A new stat to measure QBs
A few weeks ago we showed a different way coaches can measure special-teams performance. Today, in the next entry of "Stats That Matter" or, more specifically, an off-beat number that some coaches examine aside from the traditional stats the NCAA keeps tabs on, we highlight a number that East Carolina offensive coordinator Lincoln Riley uses as a gauge for his quarterbacks. In fact, the former Texas Tech assistant came up with a mathematical formula to help decide who the Pirates' starting QB should be in 2010.
It starts with a basic premise: Look for the negative. Look for bad plays.
"You can use it during the season, but for us, it really helped in camp," said Riley, who presided over an offense that jumped from 62nd to 16th in scoring in his first season at ECU thanks in part to the efforts of QB Dominique Davis. "We had a QB battle here last summer and everybody was really close. We looked at all of the normal stats you look at and it was [still] really close. We kept talking about 'Who moves this group the best?' But it's also looking at things in terms of, 'Who is setting us back because we can't afford to hurt ourselves.'"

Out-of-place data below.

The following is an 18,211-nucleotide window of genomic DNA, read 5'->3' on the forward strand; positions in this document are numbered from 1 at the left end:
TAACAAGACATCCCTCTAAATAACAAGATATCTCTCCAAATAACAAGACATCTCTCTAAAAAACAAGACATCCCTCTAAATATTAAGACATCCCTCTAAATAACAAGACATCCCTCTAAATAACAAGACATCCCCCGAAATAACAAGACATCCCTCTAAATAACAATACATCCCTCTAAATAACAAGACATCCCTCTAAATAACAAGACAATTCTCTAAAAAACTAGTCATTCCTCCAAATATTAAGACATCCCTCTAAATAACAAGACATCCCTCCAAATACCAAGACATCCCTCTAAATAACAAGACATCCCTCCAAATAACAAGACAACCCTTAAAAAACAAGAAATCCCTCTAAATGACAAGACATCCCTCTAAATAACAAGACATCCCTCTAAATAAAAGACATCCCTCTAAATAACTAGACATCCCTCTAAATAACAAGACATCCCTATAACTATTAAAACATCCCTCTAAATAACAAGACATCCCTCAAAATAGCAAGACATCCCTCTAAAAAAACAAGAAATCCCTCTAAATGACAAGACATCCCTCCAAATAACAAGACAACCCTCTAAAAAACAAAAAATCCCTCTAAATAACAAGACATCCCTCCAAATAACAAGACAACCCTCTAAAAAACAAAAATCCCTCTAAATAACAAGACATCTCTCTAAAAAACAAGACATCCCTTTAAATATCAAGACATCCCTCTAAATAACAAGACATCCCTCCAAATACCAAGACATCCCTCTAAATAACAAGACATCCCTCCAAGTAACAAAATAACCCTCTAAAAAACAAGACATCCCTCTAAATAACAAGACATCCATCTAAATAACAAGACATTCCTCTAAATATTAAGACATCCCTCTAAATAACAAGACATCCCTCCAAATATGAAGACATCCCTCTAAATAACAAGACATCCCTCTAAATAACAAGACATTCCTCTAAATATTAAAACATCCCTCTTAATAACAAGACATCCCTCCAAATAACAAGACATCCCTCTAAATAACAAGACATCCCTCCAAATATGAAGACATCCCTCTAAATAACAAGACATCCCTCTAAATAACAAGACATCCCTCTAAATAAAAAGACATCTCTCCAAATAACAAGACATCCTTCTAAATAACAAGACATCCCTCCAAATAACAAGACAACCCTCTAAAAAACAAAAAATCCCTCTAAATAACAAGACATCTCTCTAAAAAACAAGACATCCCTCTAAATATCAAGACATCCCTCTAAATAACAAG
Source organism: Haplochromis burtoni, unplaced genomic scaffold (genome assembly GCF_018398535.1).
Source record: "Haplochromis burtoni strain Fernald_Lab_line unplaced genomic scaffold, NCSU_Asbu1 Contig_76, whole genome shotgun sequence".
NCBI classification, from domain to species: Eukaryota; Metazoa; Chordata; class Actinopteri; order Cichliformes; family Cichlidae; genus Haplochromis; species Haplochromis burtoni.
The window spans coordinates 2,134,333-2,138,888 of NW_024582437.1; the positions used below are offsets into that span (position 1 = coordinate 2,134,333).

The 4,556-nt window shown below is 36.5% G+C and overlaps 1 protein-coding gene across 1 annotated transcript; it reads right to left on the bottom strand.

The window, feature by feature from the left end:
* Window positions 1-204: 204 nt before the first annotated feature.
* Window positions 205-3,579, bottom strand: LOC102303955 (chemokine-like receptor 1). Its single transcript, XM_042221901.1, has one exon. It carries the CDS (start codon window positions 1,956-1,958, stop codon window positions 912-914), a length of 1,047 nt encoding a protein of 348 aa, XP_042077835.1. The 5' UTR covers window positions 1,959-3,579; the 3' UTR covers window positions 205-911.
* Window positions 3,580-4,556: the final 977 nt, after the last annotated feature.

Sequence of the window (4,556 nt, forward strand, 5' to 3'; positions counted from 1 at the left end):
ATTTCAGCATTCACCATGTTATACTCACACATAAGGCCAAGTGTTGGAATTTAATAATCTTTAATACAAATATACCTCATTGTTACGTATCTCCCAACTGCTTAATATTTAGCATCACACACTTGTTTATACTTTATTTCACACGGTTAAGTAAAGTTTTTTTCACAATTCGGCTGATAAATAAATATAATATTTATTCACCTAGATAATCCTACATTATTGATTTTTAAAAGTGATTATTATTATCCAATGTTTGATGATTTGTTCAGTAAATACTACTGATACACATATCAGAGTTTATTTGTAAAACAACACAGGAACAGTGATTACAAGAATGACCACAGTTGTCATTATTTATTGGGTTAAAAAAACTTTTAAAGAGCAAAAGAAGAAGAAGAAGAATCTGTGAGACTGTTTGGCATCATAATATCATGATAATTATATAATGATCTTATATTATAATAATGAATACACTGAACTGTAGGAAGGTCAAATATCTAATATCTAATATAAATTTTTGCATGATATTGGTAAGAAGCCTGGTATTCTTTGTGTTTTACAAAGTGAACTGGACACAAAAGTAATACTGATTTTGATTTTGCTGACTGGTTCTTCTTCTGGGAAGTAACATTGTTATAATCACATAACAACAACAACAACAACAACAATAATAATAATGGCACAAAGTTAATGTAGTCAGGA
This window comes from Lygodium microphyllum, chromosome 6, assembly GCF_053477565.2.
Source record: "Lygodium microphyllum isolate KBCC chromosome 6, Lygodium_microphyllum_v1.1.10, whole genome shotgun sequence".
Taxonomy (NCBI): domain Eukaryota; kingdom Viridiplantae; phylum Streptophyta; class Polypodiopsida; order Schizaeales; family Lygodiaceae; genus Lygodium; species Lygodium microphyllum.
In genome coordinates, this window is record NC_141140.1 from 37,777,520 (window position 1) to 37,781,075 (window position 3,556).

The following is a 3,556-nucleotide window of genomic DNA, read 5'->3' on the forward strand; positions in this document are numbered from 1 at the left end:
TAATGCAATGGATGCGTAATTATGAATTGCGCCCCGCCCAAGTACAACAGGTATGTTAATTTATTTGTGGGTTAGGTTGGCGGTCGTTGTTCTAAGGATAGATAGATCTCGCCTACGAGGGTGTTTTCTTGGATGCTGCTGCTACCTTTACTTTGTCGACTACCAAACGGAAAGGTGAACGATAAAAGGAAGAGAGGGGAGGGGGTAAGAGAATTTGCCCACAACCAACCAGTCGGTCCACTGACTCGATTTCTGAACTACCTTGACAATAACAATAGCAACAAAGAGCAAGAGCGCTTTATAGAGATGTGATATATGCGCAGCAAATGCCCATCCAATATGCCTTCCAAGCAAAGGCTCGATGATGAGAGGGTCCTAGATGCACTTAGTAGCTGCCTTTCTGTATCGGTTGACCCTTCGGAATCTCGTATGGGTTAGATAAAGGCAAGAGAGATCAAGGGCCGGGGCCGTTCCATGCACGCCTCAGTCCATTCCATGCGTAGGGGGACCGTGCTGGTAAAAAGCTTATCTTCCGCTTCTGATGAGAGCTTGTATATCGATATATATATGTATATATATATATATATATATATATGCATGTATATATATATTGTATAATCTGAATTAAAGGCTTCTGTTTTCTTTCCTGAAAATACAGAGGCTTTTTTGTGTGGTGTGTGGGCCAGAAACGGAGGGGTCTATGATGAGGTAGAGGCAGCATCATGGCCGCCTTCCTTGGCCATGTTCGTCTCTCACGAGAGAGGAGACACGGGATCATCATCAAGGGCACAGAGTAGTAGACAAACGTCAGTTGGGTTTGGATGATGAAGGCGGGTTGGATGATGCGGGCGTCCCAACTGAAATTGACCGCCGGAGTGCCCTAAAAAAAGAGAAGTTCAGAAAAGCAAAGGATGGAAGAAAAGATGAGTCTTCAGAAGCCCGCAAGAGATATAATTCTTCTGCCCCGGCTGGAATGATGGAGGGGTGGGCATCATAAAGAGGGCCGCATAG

Riley's math revolves around the percentage of "bad plays" that occurred based on the number of total plays while his quarterback was on the field. He defined "bad plays" as sacks, interceptions/turnovers and all negative yardage plays (and offensive penalties). In camp, the ECU staff kept tabs not only on each quarterback's work in scrimmages but also in team period during every practice.
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